2016 has seen its fair share of sports legends retire, and we can now add one more to the list. While referring to Alex Rodriguez as a “legend” is sure to inspire enough controversy on its own, you don’t need to view his career statistics to understand that the long-time shortstop and third baseman was one of the most talented to ever play the game. Maybe you don’t want to look at his stats because you don’t believe they’re legitimate, serving as an inflated marker of the heights that can be reached with needles and creams. Much like Rodriguez’s drama-filled, roller coaster of a career, his retirement leaves baseball fans with more questions than answers.
That A-Rod and the Yankees decided it was time for the $30 million dollar man to call it quits isn’t what’s confusing here. While Rodriguez has hit 15 home runs this season, his production had fallen so drastically that both parties knew something was necessary to end the third baseman’s tenure in the Bronx as gracefully as possible. What’s questionable is the legacy Rodriguez leaves behind. His retirement leaves baseball fans and sportswriters alike wondering whether the all-time great was more A-Rod or A-Fraud.
His sudden transition out of baseball is almost as drastic as his meteoric rise into it. Drafted first overall out of high school by the Mariners in 1993, Rodriguez made his debut at the ripe old age of 18. With Ken Griffey Jr. the young shortstop quickly put the Seattle Mariners on the map in the late 90s and became one of the most dominant players in the game. He signed the then-richest contract in the history of Major League Baseball with Texas in 2001 and soon after began his first steroid regimen in order to play up to the hype. Much like fellow tainted greats Barry Bonds and Roger Clemens, Rodriguez was well on his way to a Hall of Fame career before he began fooling around with performance-enhancing drugs. This is what leaves fans and baseball writers – the voters for baseball’s Hall of Fame inductees – second-guessing themselves when considering how to remember one of the greatest players of this generation. His 696 career home runs speak for themselves. So do the steroids and suspensions.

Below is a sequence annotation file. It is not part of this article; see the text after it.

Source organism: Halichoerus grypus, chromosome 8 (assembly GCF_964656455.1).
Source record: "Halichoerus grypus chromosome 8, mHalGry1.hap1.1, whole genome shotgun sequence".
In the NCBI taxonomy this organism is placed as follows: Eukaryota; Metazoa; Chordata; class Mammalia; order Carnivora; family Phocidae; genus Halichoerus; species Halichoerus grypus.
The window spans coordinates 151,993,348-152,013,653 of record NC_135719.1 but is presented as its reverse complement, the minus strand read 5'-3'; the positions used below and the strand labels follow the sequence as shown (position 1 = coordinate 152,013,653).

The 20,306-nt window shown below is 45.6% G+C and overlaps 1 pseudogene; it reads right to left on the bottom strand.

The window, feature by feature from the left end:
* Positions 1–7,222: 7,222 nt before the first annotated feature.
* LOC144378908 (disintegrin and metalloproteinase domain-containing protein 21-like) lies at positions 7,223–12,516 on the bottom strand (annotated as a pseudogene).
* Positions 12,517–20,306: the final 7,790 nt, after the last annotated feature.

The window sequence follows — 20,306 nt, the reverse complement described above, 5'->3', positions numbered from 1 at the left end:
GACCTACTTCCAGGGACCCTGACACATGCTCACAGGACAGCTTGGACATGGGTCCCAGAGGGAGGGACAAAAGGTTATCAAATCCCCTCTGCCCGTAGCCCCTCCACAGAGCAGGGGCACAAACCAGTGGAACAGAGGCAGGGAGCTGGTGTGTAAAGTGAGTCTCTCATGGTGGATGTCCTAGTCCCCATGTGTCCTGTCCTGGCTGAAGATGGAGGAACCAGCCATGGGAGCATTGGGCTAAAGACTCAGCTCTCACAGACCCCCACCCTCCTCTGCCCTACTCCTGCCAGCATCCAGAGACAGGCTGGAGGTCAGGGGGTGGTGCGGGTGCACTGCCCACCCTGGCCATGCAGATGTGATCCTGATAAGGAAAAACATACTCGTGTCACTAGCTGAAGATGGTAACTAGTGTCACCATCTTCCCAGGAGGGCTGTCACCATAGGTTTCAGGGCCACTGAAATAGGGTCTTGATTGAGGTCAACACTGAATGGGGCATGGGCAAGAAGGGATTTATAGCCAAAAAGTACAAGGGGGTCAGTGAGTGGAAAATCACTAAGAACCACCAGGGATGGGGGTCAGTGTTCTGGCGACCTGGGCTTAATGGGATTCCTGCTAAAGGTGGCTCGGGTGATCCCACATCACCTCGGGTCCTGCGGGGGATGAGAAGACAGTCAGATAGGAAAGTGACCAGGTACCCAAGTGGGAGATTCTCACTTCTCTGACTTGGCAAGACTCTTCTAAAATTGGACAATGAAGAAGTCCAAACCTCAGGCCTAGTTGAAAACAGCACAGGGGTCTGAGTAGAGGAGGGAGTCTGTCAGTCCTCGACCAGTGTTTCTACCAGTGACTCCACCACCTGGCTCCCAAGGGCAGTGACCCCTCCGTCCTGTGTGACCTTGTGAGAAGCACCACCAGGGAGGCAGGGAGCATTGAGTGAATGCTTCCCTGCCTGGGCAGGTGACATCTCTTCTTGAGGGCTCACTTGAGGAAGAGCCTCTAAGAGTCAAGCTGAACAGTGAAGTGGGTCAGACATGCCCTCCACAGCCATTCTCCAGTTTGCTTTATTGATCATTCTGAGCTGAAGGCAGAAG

With his career as tumultuous as its been, maybe its best that this is how we say goodbye to A-Rod’s playing days. Maybe for once we needed just a little less drama from him. Maybe it’ll help his legacy that he was proven so mortal on a ballfield this season, that he wasn’t the “golden boy” Rodriguez always wanted us to believe he was. While his career and his character haven’t always been perfect, A-Rod was perfectly memorable. At the end of the day, that’s what he always wanted.